[66a - 33 lines; 66b - 55 lines]
1)[line 1]פטומי מילי בעלמא הואPETUMEI MILEI B'ALMA HU- it was just "words of fattening" (i.e. he made a promise in order to "fatten" the heart, i.e. comfort, the other party, but which he had no intention - and therefore no obligation - to keep)
2)[line 11]ההוא שכיב מרע דכתב לה גיטא לדביתהוHA'HU SHECHIV MERA D'CHASAV LAH GITA LI'DEVIS'HU- there was [an incident of] a certain person who was deathly ill, who wrote a bill of divorce to his wife
3)[line 12]אנגיד ואתנחINGID V'ISNACH- he became faint and sighed
4)[line 13]אי קיימת, דידך אנאIY KAIMAS, DIDACH ANA- if you live, I am yours!
5)[line 16]בדידה קיימא למישדי תנאה בגיטא?!B'DIDAH KAIMA L'MISHDI TENA'AH B'GITA?!- Is it within her power to put a condition into a Get?!
6)[line 21]לאחר מתן מעות, לא קנה אלא כנגד מעותיוL'ACHAR MATAN MA'OS, LO KANAH ELA KENEGED MA'OSAV- [if the stipulation was made] after the loan money was handed over, the creditor only has a legal claim [to a portion of the field] equal to the amount of his money [that he loaned to the debtor] (as long as the debtor specified "Keni l'Govaina," "Acquire this as something from which to collect your loan." - TOSFOS DH l'Achar)
7)[line 22]ורב נחמן אמר אפילו לאחר מתן מעות, קנה הכלV'RAV NACHMAN AMAR AFILU L'ACHAR MATAN MA'OS, KANAH HA'KOL- Rav Nachman ruled that even after the loan money was handed over, the creditor has a legal claim to the entire [house or field] (since "Asmachta Kanya" - see below, entry #10)
8)[line 23]עבד רב נחמן עובדא גבי ריש גלותאAVAD RAV NACHMAN UVDA GABEI REISH GALUSA- Rav Nachman applied his ruling in practice in a court case in front of the Reish Galusa, the Exilarch, the temporal leader of the Jews in Babylon
9)[line 26]דרדקא קרעיה?! גברא רבה קרעיה!DARDEKA KAR'EI?! GAVRA RABAH KAR'EI!- Did a mere child tear up [the document]?! A great Torah Scholar tore up the document!
(a)Asmachta refers to "reliance" upon a particular eventuality or a conditional [monetary] obligation which the parties involved undertake without full commitment. The reason that the parties involved do not commit themselves fully is because their obligation is contingent upon the fulfillment of a condition that each party anticipates will not be fulfilled. An example of this is when gamblers place wagers, as neither of them expects to lose the wager.
(b)The Tana'im (Bava Basra 168a) argue as to whether such a commitment is binding or not.
11)[line 8]מחמת כיסופאMACHMAS KISUFA- because of shame, embarrassment
12)[line 13]דקא מהפך אזוזיD'KA MEHAPECH A'ZUZEI- he is desperate to find sources of money (e.g. loans, grants, etc.)
13)[line 14]לפכוחי פחדיהL'FAKUCHEI PACHADEI- to alleviate his fear and worry (drowning them in drink)
14)[line 16]אסמכיה אזוזיASMECHEI A'ZUZEI- assured him of the money
15)[line 16]אי קפיד בדמיIY KAPID BI'DEMEI- if he (the borrower) is very strict about his money [such that he does not sell any of his property for less than its actual worth]. The fact that he does not sell his property for less than it is worth - even though he will forfeit his field to the creditor if he fails to repay the loan that he owes - shows that he is not concerned about raising money to keep his field, and thus he was serious when he told the creditor that if he does not repay the debt, then the creditor may keep the field.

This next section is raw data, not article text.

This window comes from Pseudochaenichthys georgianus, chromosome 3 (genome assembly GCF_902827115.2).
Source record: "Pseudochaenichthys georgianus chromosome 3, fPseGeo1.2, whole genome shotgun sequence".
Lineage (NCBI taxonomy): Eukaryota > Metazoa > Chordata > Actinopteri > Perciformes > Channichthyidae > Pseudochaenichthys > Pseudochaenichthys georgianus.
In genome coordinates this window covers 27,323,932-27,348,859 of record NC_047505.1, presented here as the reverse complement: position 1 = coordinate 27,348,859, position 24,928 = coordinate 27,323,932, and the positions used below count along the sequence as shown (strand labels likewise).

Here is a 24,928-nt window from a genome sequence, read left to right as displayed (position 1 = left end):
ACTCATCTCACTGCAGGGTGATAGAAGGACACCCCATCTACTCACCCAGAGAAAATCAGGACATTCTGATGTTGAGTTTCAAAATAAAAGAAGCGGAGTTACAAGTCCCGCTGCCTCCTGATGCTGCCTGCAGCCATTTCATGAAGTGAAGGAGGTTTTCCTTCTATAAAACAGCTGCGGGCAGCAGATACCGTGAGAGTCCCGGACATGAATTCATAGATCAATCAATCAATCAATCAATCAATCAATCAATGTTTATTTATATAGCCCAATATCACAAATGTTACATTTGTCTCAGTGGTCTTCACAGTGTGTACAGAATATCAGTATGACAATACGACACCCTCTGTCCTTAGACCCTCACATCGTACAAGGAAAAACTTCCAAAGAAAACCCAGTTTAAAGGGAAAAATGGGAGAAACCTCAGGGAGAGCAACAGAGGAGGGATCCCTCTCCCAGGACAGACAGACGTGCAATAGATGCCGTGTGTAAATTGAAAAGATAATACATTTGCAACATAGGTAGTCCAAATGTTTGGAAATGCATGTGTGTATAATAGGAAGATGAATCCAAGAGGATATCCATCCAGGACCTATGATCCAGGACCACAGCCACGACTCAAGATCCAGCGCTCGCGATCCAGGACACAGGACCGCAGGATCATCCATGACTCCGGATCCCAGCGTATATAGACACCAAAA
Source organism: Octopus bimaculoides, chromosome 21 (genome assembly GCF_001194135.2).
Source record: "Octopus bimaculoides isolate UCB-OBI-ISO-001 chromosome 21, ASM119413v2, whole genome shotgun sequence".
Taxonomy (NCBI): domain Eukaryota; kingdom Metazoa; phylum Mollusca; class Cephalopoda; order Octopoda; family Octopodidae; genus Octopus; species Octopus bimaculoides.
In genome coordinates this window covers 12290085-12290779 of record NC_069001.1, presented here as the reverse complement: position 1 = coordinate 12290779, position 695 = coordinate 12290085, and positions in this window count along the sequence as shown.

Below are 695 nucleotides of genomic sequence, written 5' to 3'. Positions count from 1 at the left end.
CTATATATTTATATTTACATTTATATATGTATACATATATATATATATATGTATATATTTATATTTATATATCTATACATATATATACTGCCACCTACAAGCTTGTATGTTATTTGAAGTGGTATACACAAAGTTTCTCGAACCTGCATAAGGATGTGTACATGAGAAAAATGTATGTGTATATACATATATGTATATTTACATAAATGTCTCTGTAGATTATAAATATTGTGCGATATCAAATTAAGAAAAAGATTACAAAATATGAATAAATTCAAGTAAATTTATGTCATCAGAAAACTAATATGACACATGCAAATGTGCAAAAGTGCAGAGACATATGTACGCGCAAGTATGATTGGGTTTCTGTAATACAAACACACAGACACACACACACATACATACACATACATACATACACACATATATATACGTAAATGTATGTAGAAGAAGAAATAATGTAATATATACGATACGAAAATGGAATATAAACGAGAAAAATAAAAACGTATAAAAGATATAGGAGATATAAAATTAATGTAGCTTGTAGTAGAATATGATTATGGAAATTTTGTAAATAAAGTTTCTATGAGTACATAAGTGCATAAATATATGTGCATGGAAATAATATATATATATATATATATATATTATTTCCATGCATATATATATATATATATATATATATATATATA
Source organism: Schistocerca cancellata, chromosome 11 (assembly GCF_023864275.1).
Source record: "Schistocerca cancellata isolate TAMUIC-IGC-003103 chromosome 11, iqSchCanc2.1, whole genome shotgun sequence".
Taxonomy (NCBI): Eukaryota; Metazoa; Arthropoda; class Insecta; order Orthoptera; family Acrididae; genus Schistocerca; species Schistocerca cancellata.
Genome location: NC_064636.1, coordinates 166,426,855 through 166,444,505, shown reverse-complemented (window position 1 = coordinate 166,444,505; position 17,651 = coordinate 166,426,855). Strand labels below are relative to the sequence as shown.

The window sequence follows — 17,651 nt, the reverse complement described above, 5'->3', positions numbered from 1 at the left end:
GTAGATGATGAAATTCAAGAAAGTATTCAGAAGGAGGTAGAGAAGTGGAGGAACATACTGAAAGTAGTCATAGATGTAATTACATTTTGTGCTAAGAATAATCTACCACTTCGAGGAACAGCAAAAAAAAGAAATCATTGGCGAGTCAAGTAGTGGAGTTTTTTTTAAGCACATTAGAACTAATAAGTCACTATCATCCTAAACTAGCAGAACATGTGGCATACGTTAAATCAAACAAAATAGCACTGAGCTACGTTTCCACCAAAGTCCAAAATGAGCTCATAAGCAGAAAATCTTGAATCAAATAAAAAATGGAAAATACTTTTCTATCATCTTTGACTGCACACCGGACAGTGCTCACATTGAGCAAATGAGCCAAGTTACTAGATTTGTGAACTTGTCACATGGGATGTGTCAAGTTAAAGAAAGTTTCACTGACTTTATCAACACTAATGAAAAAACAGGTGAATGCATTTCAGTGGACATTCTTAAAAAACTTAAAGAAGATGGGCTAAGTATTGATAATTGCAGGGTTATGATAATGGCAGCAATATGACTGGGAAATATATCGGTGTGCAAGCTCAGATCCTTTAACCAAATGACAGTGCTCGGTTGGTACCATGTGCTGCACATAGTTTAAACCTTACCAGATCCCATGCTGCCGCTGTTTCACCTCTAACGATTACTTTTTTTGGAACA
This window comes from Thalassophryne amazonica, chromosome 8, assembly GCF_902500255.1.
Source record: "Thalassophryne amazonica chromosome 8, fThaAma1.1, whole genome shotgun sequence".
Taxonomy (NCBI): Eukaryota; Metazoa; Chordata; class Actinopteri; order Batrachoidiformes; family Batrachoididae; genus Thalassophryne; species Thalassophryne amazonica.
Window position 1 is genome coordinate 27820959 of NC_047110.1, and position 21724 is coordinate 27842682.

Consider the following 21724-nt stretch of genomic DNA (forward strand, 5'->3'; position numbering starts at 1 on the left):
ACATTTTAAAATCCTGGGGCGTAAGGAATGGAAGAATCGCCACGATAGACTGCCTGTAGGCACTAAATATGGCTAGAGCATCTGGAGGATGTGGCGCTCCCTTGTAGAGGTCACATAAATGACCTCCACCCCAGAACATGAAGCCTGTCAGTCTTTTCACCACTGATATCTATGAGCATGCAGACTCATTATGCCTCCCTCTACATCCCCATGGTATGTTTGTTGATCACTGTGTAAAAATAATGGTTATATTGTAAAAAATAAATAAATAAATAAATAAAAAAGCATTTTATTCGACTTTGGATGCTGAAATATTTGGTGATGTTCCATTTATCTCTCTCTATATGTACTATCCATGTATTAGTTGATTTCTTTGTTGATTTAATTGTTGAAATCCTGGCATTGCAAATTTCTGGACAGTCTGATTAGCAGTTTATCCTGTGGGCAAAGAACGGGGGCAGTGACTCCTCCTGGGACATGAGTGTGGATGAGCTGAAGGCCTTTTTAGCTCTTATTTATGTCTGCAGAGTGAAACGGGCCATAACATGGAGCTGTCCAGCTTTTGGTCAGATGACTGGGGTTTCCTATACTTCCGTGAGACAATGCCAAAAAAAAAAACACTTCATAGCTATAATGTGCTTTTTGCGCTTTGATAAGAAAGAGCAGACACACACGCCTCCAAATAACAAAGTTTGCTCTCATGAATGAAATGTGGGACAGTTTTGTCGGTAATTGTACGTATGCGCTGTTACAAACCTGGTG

16)[line 21]אפותיקי הויא למיגבא מינהAPOTIKI HAVYA L'MIGVA MINAH - it is, nevertheless, an Apotiki from which to collect his debt (APOTIKI)
A person may designate one of his pieces of land or possessions as security for a loan that he received or a debt that he owes, without placing it in the possession of the creditor. This creates a Shi'abud, or lien, on the object, such that if the debt is not otherwise repaid, the creditor can collect his debt from the security. Such a security is called an "Apotiki." The debtor may specify (if the creditor agrees) that the creditor may only collect his debt from the Apotiki. In such a case, if it becomes impossible to collect the debt from the Apotiki, the debtor is no longer liable to the creditor.
17)[line 30]מעידי עידיתME'IDEI IDIS- from the best of the highest-quality land
18)[line 32]דבעינן למיקם קמאיD'VA'INAN L'MEIKAM KAMAI- because I want it to remain with me
19)[line 33]אתא בדקא, שקיל לעידי עידיתASA BIDKA, SHAKIL L'IDEI IDIS- a flood came and washed away the best of his highest-quality land
20)[line 46]כל "דאי" לא קניKOL "D'IY" LO KANI- all statements of "if" are not binding. (If a person commits himself to pay an excessive payment or penalty "if" he fails to do something, this is considered an Asmachta (see above, entry #10) and is not binding. In the case of our Gemara, the borrower's commitment to give his wine to the lender if he does not repay the loan is considered an excessive penalty, since often people prefer to keep their own wine to drink, or to sell it when the market price rises (RITVA).)
21)[line 50]המוכר פירות דקל לחבירוHA'MOCHER PEIROS DEKEL L'CHAVEIRO- one who sells the future fruits of a date-palm to another person
22)[line 52]אף משבאו לעולם יכול לחזור בוAF MISHE'BA'U LA'OLAM YACHOL LACHZOR BO - even when the fruits later grow, the seller (or buyer) can retract from the sale (EIN ADAM MAKNEH DAVAR SHE'LO BA LA'OLAM)
There is a Machlokes Tana'im as to whether "Adam Makneh Davar she'Lo Ba l'Olam" - "a person can acquire a thing that has not yet emerged into the world," or not (Kedushin 63a). Some examples of things that have not yet emerged into the world are the fruits that will grow on a tree, or the goods to be produced by one's wife.
23)[line 54]מודינא דאי שמיט ואכיל, לא מפקינן מיניהMODINA D'IY SHAMIT V'ACHIL, LO MAFKINAN MINEI- I concede that if he picks some dates and eats them that we do not take them away from him (i.e. exact payment for them). (This is because Rav Nachman maintains that a Mechilah in error is considered Mechilah.)